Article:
There must be an awful lot of home computers tucked away in dark corners, gathering dust. Not everyone who owns a Spectrum uses it every day, every week or even every month — once the first flush of enthusiasm waned, many people abandoned the ‘serious’ side of home computing. Some of these people stopped using their computers altogether, while others joined the growing ranks of dedicated games players.

With all Sir Clive’s problems and the Amstrad buyout, there’s something of a renaissance on the Spectrum front at the moment — not one inspired by Alan Sugar, however. Amstrad seem to have inherited the Sinclair ability to foul up along with the Sinclair name: for instance the Plus 2 could have done with a little more thought behind its design so that the Interface 1 (and other add-ons) would fit on the back comfortably. An important consideration, that.

Exciting things are currently happening on the Spectrum hardware front because of the flair shown by independent designers and manufacturers. After the marked failure of the Mikro-Plus add-on and the collapse of Currah, peripheral manufacturers have bounced back. In the last couple of months we’ve seen some very interesting hardware developments. The Spec-Drum took rhythm to the masses at an affordable price, and Cheetah have just launched a slick sound sampler. Not to be outdone, RAM Electronics have weighed in with a cornucopia of musical goodies encased in The Music Machine. There’s a dedicated, RAM-based word processor on its way from RAM Electronics, and Cheetah have more plans for musical hardware. Other firms are getting involved too.

Graeme Kidd

This is fast becoming the age of MIDI — an interfacing standard that gets musical instruments and computers chattering away happily to each other. Soon, even the most musically illiterate will be able to have fun producing professional-sounding music on inexpensive systems based around the Spectrum.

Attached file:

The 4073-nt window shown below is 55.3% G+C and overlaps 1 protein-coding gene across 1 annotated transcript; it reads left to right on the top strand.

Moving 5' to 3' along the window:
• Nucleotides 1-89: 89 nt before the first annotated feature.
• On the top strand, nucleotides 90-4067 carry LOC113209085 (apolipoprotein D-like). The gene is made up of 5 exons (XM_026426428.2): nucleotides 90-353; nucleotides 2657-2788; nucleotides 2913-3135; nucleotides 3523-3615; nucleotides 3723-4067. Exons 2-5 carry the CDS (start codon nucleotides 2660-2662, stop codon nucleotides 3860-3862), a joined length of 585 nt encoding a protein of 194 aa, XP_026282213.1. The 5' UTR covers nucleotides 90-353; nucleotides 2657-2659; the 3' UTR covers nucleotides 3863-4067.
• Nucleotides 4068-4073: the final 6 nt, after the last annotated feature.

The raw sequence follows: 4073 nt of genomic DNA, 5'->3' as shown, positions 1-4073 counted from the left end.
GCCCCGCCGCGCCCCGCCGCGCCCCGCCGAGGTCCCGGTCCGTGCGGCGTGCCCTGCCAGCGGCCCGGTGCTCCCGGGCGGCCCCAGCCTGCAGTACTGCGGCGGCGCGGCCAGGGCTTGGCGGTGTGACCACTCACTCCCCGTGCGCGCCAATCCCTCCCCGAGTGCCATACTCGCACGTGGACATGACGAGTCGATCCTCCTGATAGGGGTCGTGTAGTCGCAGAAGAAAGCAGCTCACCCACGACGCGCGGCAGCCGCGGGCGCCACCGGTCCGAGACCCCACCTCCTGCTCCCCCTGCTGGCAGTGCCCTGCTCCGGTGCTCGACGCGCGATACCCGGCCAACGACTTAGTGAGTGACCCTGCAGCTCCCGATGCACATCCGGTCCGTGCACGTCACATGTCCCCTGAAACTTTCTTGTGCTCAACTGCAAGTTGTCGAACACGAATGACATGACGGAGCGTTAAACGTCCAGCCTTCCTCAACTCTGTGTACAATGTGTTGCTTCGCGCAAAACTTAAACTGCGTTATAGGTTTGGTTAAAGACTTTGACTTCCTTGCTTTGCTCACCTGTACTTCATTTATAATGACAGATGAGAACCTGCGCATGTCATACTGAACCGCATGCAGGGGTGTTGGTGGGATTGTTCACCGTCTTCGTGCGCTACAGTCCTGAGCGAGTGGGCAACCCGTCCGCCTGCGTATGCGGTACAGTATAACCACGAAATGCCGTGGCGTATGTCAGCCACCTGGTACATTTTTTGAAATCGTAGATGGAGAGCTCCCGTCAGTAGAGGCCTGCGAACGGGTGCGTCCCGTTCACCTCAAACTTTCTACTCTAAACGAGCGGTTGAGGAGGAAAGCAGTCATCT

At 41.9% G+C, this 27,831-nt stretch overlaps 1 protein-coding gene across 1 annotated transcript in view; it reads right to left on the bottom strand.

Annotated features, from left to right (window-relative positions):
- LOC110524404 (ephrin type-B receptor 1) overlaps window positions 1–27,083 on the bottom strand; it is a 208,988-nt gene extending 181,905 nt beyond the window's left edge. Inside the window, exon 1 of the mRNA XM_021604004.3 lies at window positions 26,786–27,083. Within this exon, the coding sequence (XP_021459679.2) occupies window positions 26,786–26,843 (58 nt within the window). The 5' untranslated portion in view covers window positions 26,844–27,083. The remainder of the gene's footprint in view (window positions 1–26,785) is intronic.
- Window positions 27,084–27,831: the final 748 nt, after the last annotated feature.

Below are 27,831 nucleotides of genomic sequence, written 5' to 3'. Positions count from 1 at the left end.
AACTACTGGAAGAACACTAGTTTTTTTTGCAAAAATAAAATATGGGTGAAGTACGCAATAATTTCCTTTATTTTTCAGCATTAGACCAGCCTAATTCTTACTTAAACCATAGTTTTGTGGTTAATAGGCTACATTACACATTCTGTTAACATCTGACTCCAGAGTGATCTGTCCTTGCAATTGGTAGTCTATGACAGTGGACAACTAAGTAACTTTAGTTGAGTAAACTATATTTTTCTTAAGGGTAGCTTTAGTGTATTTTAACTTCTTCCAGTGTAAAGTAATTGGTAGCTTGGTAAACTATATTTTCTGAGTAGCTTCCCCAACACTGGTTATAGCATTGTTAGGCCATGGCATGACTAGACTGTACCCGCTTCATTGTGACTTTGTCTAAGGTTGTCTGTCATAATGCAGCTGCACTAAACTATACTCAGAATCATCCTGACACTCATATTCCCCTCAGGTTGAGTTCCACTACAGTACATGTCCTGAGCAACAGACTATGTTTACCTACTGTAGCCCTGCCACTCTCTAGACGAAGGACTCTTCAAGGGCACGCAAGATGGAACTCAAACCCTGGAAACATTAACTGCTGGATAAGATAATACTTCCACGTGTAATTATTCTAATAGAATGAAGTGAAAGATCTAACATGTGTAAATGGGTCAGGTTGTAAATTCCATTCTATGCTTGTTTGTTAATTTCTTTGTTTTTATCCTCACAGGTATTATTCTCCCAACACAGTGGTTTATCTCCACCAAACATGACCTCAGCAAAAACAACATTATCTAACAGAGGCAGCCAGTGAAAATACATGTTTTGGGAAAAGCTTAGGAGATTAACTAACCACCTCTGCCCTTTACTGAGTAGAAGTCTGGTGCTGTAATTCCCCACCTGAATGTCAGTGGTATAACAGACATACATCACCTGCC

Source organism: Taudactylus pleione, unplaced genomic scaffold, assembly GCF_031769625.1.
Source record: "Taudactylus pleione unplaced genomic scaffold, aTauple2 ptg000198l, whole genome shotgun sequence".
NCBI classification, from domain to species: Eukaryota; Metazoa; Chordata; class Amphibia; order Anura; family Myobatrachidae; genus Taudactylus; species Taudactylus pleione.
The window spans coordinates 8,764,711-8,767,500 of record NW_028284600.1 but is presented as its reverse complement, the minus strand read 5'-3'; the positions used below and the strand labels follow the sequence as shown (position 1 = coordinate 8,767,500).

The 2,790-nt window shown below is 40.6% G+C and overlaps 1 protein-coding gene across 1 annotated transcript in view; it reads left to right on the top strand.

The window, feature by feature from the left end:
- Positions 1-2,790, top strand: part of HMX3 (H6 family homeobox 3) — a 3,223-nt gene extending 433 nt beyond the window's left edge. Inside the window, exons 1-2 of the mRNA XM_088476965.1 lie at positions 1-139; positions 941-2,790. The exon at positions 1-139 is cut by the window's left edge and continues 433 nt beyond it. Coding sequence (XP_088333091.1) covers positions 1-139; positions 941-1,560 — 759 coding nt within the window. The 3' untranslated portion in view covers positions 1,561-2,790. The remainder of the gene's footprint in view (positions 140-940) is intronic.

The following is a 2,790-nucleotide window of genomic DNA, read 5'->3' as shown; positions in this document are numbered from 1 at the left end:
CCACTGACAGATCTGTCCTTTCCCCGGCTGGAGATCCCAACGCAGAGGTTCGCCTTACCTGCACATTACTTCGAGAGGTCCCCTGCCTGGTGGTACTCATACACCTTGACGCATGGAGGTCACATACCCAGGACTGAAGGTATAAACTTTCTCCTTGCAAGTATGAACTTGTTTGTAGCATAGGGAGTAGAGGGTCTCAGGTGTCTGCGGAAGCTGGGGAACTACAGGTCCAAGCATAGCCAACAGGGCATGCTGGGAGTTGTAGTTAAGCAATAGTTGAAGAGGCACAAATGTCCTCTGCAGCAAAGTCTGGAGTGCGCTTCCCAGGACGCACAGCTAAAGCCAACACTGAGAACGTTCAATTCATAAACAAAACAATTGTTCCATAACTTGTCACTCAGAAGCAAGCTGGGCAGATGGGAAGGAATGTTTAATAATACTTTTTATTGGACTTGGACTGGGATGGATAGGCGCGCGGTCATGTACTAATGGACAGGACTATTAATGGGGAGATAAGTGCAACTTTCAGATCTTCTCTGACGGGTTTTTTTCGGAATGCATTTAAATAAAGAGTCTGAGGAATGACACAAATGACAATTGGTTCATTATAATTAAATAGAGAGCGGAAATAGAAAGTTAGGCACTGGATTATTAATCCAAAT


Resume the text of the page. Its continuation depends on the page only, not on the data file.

Other areas of entertainment centred on the Spectrum are about to open up. Mel Croucher’s cunning device that allows computer generated graphics to appear on top of a TV picture should be available to Spectrum owners before long.

New areas of computer entertainment are developing. Of course, the healthy games market continues to produce new and innovative product, as well. Look at Lightforce and Fat Worm Blows a Sparky...

With the arrival of new add-ons, some of those dusty Spectrums tucked away in dark corners might well be fetched down, plugged in and used once more. And while the machine’s on, people may decide to see what’s happened to computer games since the days of Maziacs. And be amazed at what they see. Who knows? There could be another computer boom just around the corner. Let’s see what happens this Christmas...


Someone’s just told Lee Paddon that part of the CRASH Initiation ceremony involves him buying a round of Old Flatulence Bitter for everyone on the team! Poor fellow’s more used to the balmy climes of the AMTIX! office, where he’s been beavering away for the past few months.

Following in the footsteps of Robin Candy, Tony Flanagan has departed for pastures new, and Unca Lee has moved from the zone of the Amsters to join CRASH. Lee’s been wasting his youth for a good few years now, pounding joysticks and keyboards (amongst other things) at YOUR COMPUTER in London before heading towards the sleepy market town of Ludlow. And the Paddon family are just about to buy a house next door to Ben Stone — becoming a real family affair, this magazine...